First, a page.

With one last cup of glorious coffee in hand, we loaded/ piled/ strapped up the van to make the drive to Guatemala City for our flight home.
I wish that the van had been a good ol’ fashioned station wagon so we could’ve sat backwards to look out the back window during the ride. Beautiful, untouched mountains, fathers and children carrying home firewood, crops growing on vertical hills (how they manage to do that I’ll never understand), the list goes on. I have to say, Guatemalans are some of the strongest people I’ve ever seen, mentally and physically. Driving through the country one more time brought on a mix of emotions– excited for hot showers and clean water, but a few tears welled up thinking about leaving the country and the people (shhh, don’t tell anyone).
Well, now that the sappy stuff is out of the way–
We got to the airport in Guatemala City, checked our bags and ate our lunch before waiting a few hours for our flight to Miami. We managed to fill our time buying last minute airport souvenirs (sorry Mom and Dad), drinking more coffee because why not and taking advantage of the wifi to make a few Instagram posts.
Once we got through customs in Miami, boarded our flight home to Raleigh along with two other groups from the iMedia program. After getting all of our luggage, we loaded up the bus to head back to Elon.
Location: Quetzaltenango, Guatemala
Altitude: 9,000-10,000 ft.
Group morale: Off the charts
Friday morning we got up before the sun in the hopes that we would see a volcano erupt. What? Yeah, you read that right, we kind of felt the same way.
After only a few minutes up the trail we could see Xela from above, even though it was covered in the usual morning fog. We made it up the mountain in about two hours and about five minutes after our arrival Santa Maria erupted. Santa Maria erupts about 20 times a day, but you never know when it will happen so the timing couldn’t have been more perfect. I don’t think any of us had seen something so crazy, powerful, beautiful and awesome (or as similar to how our heads have felt). And then as if the view of Guatemala from the top of the mountain wasn’t enough, she erupted again. Okay, that’s it, I’m done talking about how awesome the volcano was.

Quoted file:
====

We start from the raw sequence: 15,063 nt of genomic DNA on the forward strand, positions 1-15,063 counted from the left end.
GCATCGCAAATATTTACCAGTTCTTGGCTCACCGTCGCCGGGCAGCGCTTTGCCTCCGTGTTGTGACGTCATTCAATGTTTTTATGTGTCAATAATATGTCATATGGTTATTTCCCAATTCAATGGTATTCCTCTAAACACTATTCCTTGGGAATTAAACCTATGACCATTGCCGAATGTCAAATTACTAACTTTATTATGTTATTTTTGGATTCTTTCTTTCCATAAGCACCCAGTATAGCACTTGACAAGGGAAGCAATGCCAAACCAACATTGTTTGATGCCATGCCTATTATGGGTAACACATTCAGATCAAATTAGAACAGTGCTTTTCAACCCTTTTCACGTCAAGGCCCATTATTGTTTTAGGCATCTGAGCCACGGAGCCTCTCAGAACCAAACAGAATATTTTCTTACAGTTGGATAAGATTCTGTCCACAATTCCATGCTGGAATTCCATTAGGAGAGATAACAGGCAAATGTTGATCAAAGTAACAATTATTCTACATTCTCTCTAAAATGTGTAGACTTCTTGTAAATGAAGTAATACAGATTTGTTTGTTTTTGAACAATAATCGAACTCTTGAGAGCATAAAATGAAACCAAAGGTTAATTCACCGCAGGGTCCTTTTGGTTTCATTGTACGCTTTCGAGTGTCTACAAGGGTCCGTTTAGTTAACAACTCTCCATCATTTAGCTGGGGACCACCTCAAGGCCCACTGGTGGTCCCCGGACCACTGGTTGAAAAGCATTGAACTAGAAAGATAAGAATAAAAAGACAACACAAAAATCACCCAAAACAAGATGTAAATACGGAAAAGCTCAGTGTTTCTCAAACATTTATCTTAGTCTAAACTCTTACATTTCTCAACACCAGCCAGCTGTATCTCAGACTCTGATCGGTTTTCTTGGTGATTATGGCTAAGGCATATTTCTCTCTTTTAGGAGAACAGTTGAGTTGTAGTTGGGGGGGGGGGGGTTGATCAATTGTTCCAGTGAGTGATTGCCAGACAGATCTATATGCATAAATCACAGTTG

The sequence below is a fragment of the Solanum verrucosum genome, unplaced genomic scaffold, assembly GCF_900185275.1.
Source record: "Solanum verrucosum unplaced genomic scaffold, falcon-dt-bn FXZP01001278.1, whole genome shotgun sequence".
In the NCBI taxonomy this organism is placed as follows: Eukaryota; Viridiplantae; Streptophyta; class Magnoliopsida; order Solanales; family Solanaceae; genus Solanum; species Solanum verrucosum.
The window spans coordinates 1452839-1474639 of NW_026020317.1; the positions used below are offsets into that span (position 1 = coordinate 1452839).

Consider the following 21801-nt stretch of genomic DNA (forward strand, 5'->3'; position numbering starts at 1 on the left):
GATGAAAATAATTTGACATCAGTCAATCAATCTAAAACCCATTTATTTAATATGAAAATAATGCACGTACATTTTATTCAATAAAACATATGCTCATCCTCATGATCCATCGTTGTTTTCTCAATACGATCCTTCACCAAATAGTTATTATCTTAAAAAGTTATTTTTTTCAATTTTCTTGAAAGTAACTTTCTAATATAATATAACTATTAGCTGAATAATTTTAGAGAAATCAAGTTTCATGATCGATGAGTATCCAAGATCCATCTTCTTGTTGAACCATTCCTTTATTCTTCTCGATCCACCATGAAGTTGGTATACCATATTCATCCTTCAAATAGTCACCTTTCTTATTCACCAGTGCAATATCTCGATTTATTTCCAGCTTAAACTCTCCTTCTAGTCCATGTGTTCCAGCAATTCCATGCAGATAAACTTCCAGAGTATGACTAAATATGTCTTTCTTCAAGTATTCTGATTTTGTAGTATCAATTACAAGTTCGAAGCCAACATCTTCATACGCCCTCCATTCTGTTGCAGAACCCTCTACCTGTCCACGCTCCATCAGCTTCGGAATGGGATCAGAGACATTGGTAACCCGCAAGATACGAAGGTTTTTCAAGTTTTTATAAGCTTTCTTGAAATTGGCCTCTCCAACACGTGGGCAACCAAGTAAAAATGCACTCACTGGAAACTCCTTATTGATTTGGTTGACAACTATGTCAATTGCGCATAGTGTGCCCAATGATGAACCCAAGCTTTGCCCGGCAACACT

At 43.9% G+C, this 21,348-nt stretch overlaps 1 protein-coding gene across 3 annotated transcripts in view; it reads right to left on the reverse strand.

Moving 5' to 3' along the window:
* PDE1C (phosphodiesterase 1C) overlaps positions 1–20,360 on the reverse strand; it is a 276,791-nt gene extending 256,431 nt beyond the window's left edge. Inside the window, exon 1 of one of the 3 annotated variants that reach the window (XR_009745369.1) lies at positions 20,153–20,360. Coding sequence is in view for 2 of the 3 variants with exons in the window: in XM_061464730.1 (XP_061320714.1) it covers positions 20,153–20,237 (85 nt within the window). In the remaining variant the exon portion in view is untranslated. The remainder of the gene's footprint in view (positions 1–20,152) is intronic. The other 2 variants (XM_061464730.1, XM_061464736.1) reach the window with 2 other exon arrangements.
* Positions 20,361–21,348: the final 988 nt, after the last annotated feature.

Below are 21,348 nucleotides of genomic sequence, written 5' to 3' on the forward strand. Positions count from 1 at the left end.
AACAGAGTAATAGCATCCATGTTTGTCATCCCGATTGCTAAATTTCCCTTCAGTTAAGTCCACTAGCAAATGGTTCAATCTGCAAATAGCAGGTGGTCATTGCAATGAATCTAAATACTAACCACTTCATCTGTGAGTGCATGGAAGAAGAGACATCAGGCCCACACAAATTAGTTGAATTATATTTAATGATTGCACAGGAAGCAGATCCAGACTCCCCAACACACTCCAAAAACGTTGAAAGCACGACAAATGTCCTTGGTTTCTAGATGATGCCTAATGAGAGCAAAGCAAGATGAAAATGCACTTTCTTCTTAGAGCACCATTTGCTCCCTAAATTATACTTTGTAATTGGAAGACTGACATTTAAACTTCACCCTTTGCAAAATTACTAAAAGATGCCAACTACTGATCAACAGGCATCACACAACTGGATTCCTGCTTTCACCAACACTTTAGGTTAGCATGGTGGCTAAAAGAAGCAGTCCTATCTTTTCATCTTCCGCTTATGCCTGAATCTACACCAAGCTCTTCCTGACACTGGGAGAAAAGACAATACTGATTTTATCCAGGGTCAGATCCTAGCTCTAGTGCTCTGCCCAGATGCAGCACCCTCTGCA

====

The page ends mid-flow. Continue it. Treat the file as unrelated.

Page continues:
Get on our level (10,000 ft.).
My teammates have already covered the basics of Josh Davis’ presentation, so I won’t reiterate the key points and tell you something you’ve already learned. Instead, I’ll write about something that stood out to me personally.
Davis spoke about going the extra mile to get the footage that your team needs because one shot can end up making a huge difference in the final video. While I am not on the video crew for our trip, this point stuck with me. I think it is important to understand and appreciate the work of everyone on your team in order to work well with them. This appreciation gives you the patience and trust with your group members if they think something is pivotal and worth the extra work– whether it’s re-shooting, re-designing, re-writing, interviewing one more person, etc. Trusting the efforts of all your teammates will lead to a successful project.